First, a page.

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Birds blow by on a screen of snow: larks, robins, blackbirds, all moving north against us as Minnesota falls behind. A dark hawk slides behind trees in northern Iowa. A turkey tiptoes out of a woods. It is mid-March, and my friend Mike and I are going to Texas to look at birds. We first detour into southeastern Iowa to find Eurasian tree sparrows.

My guidebooks show the Eurasians next to house sparrows. There is an apparent cousinly relationship that doesn't look true in Burlington. The house sparrows look unwashed, tree sparrows bright and clean, crisply colored, obviously different at a distance.

Seriously on our way to Texas now, we follow the western shore of the Mississippi River, passing 20,000 canvasbacks on the water south of Fort Madison, Iowa, ducks as far as you can see up stream or down. We drive into the depths of Missouri, cross a state line, ricochet off suburban Memphis, cut diagonally into Arkansas.

We have driven, I am certain, for days through Missouri and now weeks across Arkansas. It seems endless. All the mobile homes begin to look alike. There are no birds.

At 6 a.m. the next day we are on the road again, in rain. We need three hours of driving to get to Jones State Forest across the Texas line, where we hope to find red-cockaded woodpeckers.

The road is lined with barbecue joints, most of them small, some no larger than a comfortable ice-fishing house. Many are in mobile homes. One is in the middle of a huge junkyard. Fronting an auto-repair business is a stained sign: "Mechanic on Duty. Spot Welding. Hot Lunches." We drive on.

The woodpeckers are just where they are supposed to be in the state forest, working quietly in the midst of a colony area, the nesting trees all marked with vivid green paint, thank you very much. There are pileated, red-bellied and downy woodpeckers, too, with pine and prairie warblers, titmice and cardinals. The pines are tall, the brush beneath them thick, perfect for the white-eyed vireos that call and call in the morning rain.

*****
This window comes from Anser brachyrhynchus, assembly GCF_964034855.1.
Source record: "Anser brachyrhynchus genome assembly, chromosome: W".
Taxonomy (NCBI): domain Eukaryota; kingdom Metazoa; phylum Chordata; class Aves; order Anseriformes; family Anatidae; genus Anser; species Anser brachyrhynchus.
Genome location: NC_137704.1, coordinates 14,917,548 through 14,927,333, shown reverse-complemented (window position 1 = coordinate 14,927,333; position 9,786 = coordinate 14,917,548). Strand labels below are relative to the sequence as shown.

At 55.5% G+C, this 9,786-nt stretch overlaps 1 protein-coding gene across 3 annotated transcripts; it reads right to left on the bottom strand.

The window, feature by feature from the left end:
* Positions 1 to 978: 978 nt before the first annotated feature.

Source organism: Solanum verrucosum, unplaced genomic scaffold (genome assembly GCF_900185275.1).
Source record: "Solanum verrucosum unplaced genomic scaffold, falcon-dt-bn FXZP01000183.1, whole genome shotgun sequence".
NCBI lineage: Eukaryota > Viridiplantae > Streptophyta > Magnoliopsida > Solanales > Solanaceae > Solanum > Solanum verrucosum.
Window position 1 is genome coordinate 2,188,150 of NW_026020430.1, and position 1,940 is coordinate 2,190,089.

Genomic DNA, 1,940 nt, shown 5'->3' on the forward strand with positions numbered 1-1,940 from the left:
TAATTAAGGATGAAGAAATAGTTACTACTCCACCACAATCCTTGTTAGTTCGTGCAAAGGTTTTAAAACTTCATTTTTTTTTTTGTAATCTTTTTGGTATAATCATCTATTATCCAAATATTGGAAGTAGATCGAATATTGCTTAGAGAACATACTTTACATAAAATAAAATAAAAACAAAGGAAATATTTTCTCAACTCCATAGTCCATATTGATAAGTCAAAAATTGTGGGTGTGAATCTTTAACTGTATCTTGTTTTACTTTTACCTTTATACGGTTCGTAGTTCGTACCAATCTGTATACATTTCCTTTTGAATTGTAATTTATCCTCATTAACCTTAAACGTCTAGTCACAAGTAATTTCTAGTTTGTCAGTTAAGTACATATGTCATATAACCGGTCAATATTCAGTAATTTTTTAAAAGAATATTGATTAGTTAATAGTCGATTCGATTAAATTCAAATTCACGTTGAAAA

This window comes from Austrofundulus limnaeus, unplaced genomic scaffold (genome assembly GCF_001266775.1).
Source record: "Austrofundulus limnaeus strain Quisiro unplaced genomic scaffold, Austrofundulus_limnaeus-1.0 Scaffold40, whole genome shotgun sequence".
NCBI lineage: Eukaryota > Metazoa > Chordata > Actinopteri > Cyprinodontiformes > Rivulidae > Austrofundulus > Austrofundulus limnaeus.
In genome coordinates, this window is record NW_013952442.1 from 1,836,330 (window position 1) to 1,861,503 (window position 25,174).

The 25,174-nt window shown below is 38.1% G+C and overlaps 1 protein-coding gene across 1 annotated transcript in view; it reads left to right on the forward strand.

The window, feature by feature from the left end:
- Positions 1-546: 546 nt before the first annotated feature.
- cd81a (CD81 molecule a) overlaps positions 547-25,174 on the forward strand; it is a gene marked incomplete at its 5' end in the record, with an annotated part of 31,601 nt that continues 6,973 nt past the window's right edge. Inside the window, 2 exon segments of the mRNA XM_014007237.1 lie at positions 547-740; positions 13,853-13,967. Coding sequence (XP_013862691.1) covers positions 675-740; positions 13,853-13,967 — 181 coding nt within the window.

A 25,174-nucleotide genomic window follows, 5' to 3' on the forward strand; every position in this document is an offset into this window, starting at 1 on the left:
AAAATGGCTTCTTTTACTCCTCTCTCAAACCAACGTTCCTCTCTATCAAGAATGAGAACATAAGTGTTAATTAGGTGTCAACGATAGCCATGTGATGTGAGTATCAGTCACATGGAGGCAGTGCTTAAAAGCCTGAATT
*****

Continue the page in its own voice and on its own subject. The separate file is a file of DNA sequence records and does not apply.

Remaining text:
The next day we are in Galveston, on Boddeker Avenue, along the outer beach in a serious downpour. We are looking for the kelp gull that has been seen here for two winters. There are thousands of black skimmers, laughing gulls, shorebirds, white and brown pelicans, rails, herons, egrets, terns, but no kelp gull. Offshore, ships glide in the rain, far away, each towing a cloud of gulls. Now we know where the target gull is.

We check into the Marine Motel. Our room smells of seawater and body fluids. It has sheltered too many spring breaks. The sink is plugged, coated with something black. A man comes to fix it, forcing a long wire into the drain, then violently pushing and pulling.

Mike leans into the room to see what is happening. I watch bits of black goo fly over his head. Some sticks to the bathroom wall. Mike says he will get us another room. The new room has a flowing drain but doesn't smell any better.

We leave Galveston the next morning, taking the ferry to Bolivar Flats, where we find a huge flock of American avocets. They loaf and feed on tidal debris along the beach.